The Cyberbrains

Research and contemplation in new media

“Different” vs. “Better”

Jeremy LittauSnobbery comes in all forms. The elitist snobbery that has plagued a sense of exploration and innovation in the media industry has led to a disconnect between media producers and audience, and we’re trying to catch up now. But the upstart kid, the new media ventures that are cutting into the media pie by connecting people in ways Old Media always should have been, has its own issues.

Andrew Keen, former founder of Audiocafe.com, recently ruffled more than a few virtual feathers by suggesting in his new book (“The Cult of the Amateur: How Today’s Internet is Killing our Culture”) that social networking sites and blogs are ushering an era where amateurism is valued more than expertise. This, of course, is sort of a twist on what drives citizen media; the amateurish is not so much praised as the amateur sharing what expertise they have rather than a journalist sharing acquired expertise. Keen’s work essentially criticizes an Internet movement whereby the amateur’s view is seen as more valuable than the expert’s. Keen describes his book as a “grenade” lobbed at those who somehow think social networking is a cure-all to media ills.

The usual critics (Jeff Jarvis, Dan Gillmor, several other bloggers … eh, just search Technorati and you’ll see what I mean) have lined up, and their criticisms aren’t that off base. They accuse Keen of throwing the virtual baby out with the virtual bathwater, painting the Internet as a tool being used only for bad and showing nothing about that good that comes with social networking.

The truth is probably somewhere in the middle Keen is really doing cultural criticism here, and he admits to not being balanced in his approach. And his commentary about what happens when the news is told only by the non-professional reflects a lot of nervousness people have, and not just those in the new industry – a lot of us who care about democracy wonder how truth and error can truly grapple in the marketplace of ideas if there is no agreed-upon forum in which to gather.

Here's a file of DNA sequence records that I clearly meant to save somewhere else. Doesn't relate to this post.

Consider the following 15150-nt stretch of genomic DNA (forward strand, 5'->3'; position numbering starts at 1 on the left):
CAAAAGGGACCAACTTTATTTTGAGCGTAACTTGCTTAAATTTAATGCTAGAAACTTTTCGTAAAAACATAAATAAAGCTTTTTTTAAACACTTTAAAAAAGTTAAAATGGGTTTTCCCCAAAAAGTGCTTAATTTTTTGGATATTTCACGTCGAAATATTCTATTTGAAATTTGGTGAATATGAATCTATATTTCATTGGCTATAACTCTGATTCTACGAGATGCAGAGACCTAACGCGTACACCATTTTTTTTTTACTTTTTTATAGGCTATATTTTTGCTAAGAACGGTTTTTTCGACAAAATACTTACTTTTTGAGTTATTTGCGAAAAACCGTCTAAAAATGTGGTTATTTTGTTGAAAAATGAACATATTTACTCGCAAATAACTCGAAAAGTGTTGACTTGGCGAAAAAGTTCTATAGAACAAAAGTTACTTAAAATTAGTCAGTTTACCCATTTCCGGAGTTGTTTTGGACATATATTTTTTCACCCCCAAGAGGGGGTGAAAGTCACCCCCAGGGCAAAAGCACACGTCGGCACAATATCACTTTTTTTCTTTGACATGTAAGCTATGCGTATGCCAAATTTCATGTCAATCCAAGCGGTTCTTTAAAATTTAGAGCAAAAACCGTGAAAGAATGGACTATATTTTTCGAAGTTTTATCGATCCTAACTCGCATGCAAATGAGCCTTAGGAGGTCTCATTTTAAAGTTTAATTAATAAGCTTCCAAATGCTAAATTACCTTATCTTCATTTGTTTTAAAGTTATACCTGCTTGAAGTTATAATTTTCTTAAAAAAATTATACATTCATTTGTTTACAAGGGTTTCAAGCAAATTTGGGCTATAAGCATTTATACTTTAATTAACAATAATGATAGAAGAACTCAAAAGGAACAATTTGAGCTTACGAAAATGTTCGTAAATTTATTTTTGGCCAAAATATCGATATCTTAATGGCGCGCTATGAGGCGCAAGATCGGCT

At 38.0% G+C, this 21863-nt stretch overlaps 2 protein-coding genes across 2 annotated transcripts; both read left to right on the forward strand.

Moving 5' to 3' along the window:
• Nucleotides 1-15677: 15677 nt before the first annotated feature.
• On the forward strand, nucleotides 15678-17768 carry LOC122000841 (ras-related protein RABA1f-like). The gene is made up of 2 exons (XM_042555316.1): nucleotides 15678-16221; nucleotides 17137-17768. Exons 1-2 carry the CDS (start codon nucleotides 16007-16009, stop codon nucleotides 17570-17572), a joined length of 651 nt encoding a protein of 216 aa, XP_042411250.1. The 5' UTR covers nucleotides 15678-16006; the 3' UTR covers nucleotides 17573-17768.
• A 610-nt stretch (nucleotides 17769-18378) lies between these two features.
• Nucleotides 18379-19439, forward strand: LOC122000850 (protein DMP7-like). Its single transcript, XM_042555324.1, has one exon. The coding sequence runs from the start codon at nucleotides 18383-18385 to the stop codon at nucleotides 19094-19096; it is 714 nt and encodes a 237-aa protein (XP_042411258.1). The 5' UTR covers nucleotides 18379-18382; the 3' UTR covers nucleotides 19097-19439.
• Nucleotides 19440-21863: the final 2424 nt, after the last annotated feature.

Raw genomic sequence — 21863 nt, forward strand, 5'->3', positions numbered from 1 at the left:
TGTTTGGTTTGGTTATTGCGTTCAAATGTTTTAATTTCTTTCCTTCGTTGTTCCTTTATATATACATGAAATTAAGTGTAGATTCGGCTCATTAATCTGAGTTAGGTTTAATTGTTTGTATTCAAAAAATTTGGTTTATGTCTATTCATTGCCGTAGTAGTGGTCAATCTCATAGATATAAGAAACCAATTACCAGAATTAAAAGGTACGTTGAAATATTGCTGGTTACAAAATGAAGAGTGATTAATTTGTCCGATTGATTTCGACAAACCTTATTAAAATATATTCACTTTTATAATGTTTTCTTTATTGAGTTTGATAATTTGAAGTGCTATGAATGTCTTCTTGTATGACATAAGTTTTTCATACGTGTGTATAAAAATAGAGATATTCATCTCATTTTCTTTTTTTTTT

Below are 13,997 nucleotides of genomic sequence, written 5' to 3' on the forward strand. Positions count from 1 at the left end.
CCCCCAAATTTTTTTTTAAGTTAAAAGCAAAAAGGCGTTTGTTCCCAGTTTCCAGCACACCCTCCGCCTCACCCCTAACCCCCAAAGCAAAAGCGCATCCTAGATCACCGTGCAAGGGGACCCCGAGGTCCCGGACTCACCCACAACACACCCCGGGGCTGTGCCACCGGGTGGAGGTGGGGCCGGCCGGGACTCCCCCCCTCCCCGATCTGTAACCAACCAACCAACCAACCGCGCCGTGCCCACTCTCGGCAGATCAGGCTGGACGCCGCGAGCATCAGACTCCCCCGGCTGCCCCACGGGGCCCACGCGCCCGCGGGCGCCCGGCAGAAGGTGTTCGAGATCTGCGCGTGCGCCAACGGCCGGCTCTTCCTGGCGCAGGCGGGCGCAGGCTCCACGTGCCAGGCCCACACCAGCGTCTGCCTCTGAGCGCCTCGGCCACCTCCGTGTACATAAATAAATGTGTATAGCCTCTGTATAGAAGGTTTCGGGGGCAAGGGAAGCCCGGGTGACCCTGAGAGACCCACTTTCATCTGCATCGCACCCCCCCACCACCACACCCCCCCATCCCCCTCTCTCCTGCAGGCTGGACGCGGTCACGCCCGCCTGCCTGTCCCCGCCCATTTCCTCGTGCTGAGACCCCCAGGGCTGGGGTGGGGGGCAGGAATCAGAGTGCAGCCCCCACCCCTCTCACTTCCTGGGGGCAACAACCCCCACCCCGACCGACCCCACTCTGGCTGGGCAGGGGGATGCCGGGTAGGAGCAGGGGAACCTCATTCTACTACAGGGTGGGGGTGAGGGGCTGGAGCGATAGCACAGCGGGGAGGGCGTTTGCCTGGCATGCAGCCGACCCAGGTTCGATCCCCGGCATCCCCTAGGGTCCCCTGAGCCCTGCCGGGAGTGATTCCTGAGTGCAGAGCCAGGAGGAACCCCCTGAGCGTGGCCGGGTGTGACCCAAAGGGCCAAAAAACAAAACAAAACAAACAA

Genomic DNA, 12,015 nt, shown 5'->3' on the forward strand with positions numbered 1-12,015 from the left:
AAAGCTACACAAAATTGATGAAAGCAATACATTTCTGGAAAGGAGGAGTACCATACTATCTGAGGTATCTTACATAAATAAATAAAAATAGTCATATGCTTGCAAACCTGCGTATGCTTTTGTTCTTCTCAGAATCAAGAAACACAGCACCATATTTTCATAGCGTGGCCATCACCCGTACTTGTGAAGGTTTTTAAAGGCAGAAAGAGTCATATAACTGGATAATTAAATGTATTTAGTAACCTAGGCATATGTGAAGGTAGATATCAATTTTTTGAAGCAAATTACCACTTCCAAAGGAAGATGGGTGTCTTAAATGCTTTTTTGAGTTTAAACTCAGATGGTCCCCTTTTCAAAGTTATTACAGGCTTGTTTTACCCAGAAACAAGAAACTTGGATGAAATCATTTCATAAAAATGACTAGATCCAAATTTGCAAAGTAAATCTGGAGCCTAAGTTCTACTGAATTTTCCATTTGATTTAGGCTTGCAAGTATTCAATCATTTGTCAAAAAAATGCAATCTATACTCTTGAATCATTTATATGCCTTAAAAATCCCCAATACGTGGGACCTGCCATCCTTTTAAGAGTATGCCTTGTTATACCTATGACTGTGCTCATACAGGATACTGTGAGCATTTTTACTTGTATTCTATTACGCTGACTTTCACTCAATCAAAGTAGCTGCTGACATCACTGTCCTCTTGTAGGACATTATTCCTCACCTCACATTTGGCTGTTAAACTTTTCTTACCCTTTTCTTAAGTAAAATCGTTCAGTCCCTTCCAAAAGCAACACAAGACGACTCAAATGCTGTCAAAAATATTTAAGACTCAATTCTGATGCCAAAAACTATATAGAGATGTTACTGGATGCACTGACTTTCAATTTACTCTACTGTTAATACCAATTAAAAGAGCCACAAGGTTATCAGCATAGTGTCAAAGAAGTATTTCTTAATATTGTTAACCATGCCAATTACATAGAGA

Keen is right to say that an information system where the amateur is always elevated over the professional has some troubling aspects to it, but I wish he would make some room for them. Cit-j and social media advocates sometimes fall too much in love with their own platform just as other Old Media operators looked too fondly at theirs. There has to be room at the table for all of them. I like social media sites, but I don’t want them to put professional news out of business (notably, Gillmor is one person doing work to try and bring up the level of cit-j, and that’s a great thing).

The truth is that social networking sites give us a different form of journalism. It is not a better form of journalism, just as Old Media don’t necessarily do it better than New Media. Everything has its own unique strengths and weaknesses. Where this takes us, who knows, but let’s keep the baby and the bathwater together for now if we can for now.

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June 11, 2007 - Posted by | Jeremy Littau

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